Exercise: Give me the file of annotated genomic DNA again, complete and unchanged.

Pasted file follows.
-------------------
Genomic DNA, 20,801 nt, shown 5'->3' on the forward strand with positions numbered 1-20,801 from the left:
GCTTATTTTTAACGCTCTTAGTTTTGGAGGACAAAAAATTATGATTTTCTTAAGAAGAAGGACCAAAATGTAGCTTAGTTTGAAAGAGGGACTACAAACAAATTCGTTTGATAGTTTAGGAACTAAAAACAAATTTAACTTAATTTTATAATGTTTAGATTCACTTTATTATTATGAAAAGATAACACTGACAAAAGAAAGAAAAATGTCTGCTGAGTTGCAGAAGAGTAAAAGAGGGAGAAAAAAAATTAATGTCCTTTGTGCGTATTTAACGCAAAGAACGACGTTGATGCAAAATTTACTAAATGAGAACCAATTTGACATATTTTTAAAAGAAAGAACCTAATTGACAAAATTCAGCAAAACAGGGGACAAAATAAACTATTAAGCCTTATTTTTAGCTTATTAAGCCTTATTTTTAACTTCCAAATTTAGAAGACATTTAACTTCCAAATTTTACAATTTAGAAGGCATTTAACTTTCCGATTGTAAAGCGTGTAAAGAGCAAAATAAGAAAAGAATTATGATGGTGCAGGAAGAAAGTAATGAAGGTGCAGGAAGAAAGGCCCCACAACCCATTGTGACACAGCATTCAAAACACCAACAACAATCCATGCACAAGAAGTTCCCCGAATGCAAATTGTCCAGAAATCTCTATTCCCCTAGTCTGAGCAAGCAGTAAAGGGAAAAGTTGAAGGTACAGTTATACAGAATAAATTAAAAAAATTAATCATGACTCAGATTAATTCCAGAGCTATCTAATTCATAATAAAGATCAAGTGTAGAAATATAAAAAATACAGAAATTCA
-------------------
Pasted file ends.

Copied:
Genomic DNA, 20,801 nt, shown 5'->3' on the forward strand with positions numbered 1-20,801 from the left:
GCTTATTTTTAACGCTCTTAGTTTTGGAGGACAAAAAATTATGATTTTCTTAAGAAGAAGGACCAAAATGTAGCTTAGTTTGAAAGAGGGACTACAAACAAATTCGTTTGATAGTTTAGGAACTAAAAACAAATTTAACTTAATTTTATAATGTTTAGATTCACTTTATTATTATGAAAAGATAACACTGACAAAAGAAAGAAAAATGTCTGCTGAGTTGCAGAAGAGTAAAAGAGGGAGAAAAAAAATTAATGTCCTTTGTGCGTATTTAACGCAAAGAACGACGTTGATGCAAAATTTACTAAATGAGAACCAATTTGACATATTTTTAAAAGAAAGAACCTAATTGACAAAATTCAGCAAAACAGGGGACAAAATAAACTATTAAGCCTTATTTTTAGCTTATTAAGCCTTATTTTTAACTTCCAAATTTAGAAGACATTTAACTTCCAAATTTTACAATTTAGAAGGCATTTAACTTTCCGATTGTAAAGCGTGTAAAGAGCAAAATAAGAAAAGAATTATGATGGTGCAGGAAGAAAGTAATGAAGGTGCAGGAAGAAAGGCCCCACAACCCATTGTGACACAGCATTCAAAACACCAACAACAATCCATGCACAAGAAGTTCCCCGAATGCAAATTGTCCAGAAATCTCTATTCCCCTAGTCTGAGCAAGCAGTAAAGGGAAAAGTTGAAGGTACAGTTATACAGAATAAATTAAAAAAATTAATCATGACTCAGATTAATTCCAGAGCTATCTAATTCATAATAAAGATCAAGTGTAGAAATATAAAAAATACAGAAATTCA